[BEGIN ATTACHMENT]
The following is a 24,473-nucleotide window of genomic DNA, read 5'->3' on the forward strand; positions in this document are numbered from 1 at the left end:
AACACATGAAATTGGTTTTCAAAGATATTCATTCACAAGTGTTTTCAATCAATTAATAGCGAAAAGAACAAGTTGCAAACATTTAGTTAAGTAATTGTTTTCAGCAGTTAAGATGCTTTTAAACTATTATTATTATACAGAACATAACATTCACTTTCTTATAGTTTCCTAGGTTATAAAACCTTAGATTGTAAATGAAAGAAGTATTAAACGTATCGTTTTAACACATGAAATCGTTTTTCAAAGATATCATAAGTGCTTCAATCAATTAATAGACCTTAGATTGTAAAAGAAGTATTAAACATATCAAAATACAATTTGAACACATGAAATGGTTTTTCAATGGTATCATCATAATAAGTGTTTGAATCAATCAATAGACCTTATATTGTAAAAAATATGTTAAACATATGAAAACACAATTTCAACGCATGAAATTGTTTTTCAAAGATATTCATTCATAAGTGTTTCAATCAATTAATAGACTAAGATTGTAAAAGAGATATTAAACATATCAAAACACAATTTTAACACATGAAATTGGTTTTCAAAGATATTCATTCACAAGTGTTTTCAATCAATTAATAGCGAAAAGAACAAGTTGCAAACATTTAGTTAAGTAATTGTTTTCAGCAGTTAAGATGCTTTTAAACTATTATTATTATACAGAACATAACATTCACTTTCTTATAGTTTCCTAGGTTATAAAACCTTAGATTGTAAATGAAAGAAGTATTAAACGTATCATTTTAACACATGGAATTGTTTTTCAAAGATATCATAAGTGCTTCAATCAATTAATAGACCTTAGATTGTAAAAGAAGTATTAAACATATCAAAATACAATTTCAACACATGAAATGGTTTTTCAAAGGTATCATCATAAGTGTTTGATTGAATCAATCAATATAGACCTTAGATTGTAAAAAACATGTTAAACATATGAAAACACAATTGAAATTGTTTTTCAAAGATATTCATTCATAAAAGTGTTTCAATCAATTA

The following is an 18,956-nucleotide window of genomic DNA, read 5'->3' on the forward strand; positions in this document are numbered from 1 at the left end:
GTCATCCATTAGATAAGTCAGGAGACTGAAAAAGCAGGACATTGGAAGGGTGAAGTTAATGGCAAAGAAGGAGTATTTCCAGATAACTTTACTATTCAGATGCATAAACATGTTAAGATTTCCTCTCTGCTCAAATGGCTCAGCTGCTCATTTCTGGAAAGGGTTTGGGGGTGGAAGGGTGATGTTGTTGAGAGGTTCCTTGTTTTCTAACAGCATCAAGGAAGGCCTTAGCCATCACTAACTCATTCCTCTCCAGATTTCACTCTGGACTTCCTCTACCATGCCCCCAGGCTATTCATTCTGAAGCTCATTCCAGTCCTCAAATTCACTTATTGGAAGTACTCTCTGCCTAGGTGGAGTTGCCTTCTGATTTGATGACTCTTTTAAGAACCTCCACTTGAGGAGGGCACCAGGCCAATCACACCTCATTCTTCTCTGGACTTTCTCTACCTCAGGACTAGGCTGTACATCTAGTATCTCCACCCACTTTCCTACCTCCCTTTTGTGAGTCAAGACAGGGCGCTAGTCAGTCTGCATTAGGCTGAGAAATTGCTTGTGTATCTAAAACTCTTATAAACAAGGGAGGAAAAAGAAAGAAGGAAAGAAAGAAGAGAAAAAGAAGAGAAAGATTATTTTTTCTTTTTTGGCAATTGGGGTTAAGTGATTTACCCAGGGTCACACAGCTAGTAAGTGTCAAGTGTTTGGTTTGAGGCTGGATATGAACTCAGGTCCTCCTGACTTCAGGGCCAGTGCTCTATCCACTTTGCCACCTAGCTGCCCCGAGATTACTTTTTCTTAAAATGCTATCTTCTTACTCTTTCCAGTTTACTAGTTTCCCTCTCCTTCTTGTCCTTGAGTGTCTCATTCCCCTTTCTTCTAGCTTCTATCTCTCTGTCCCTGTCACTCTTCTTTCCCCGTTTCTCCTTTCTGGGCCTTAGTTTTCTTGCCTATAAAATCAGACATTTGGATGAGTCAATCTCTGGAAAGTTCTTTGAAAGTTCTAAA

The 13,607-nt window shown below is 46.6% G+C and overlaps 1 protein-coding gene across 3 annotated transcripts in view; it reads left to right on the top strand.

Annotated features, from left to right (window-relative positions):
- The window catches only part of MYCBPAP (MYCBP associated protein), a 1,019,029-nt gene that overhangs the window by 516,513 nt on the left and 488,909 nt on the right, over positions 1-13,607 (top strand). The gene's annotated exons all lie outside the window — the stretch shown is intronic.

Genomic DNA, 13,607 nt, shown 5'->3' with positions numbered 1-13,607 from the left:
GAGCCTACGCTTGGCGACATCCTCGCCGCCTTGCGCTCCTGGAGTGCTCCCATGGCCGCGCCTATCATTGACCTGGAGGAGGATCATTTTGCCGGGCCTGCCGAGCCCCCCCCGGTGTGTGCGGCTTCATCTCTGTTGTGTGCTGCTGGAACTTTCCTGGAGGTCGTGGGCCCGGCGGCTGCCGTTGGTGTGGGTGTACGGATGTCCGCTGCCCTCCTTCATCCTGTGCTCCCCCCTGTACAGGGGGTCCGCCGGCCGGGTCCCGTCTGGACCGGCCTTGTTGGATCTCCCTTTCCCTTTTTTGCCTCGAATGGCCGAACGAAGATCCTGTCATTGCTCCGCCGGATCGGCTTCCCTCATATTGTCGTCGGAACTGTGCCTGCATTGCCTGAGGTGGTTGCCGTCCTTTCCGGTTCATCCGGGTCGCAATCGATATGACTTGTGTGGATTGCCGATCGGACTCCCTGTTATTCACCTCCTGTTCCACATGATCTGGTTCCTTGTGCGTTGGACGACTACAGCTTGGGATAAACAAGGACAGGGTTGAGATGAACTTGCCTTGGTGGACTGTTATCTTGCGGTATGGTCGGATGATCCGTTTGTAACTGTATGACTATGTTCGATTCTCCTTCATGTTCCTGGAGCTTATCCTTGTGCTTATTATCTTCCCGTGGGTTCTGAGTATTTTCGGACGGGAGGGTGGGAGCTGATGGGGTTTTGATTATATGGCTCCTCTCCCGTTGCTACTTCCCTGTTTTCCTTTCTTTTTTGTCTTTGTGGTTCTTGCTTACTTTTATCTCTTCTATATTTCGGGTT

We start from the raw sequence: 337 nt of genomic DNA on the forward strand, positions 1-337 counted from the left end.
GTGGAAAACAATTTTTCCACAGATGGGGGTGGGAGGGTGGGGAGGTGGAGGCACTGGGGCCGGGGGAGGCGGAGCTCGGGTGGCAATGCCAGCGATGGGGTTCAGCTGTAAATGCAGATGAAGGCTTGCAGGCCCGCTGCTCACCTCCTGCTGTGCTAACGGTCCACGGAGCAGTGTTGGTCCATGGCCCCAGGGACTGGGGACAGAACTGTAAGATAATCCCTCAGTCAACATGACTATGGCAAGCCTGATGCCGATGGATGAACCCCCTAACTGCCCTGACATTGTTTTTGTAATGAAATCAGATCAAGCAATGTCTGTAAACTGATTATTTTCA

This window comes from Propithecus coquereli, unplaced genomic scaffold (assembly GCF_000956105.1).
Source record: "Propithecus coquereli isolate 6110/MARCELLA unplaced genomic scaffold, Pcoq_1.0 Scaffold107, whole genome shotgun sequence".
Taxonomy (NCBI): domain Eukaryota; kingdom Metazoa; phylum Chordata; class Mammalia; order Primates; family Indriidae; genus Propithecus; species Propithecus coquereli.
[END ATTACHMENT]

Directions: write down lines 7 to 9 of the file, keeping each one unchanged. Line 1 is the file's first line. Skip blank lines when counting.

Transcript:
- The window catches only part of MYCBPAP (MYCBP associated protein), a 1,019,029-nt gene that overhangs the window by 516,513 nt on the left and 488,909 nt on the right, over positions 1-13,607 (top strand). The gene's annotated exons all lie outside the window — the stretch shown is intronic.

Genomic DNA, 13,607 nt, shown 5'->3' with positions numbered 1-13,607 from the left:
GAGCCTACGCTTGGCGACATCCTCGCCGCCTTGCGCTCCTGGAGTGCTCCCATGGCCGCGCCTATCATTGACCTGGAGGAGGATCATTTTGCCGGGCCTGCCGAGCCCCCCCCGGTGTGTGCGGCTTCATCTCTGTTGTGTGCTGCTGGAACTTTCCTGGAGGTCGTGGGCCCGGCGGCTGCCGTTGGTGTGGGTGTACGGATGTCCGCTGCCCTCCTTCATCCTGTGCTCCCCCCTGTACAGGGGGTCCGCCGGCCGGGTCCCGTCTGGACCGGCCTTGTTGGATCTCCCTTTCCCTTTTTTGCCTCGAATGGCCGAACGAAGATCCTGTCATTGCTCCGCCGGATCGGCTTCCCTCATATTGTCGTCGGAACTGTGCCTGCATTGCCTGAGGTGGTTGCCGTCCTTTCCGGTTCATCCGGGTCGCAATCGATATGACTTGTGTGGATTGCCGATCGGACTCCCTGTTATTCACCTCCTGTTCCACATGATCTGGTTCCTTGTGCGTTGGACGACTACAGCTTGGGATAAACAAGGACAGGGTTGAGATGAACTTGCCTTGGTGGACTGTTATCTTGCGGTATGGTCGGATGATCCGTTTGTAACTGTATGACTATGTTCGATTCTCCTTCATGTTCCTGGAGCTTATCCTTGTGCTTATTATCTTCCCGTGGGTTCTGAGTATTTTCGGACGGGAGGGTGGGAGCTGATGGGGTTTTGATTATATGGCTCCTCTCCCGTTGCTACTTCCCTGTTTTCCTTTCTTTTTTGTCTTTGTGGTTCTTGCTTACTTTTATCTCTTCTATATTTCGGGTT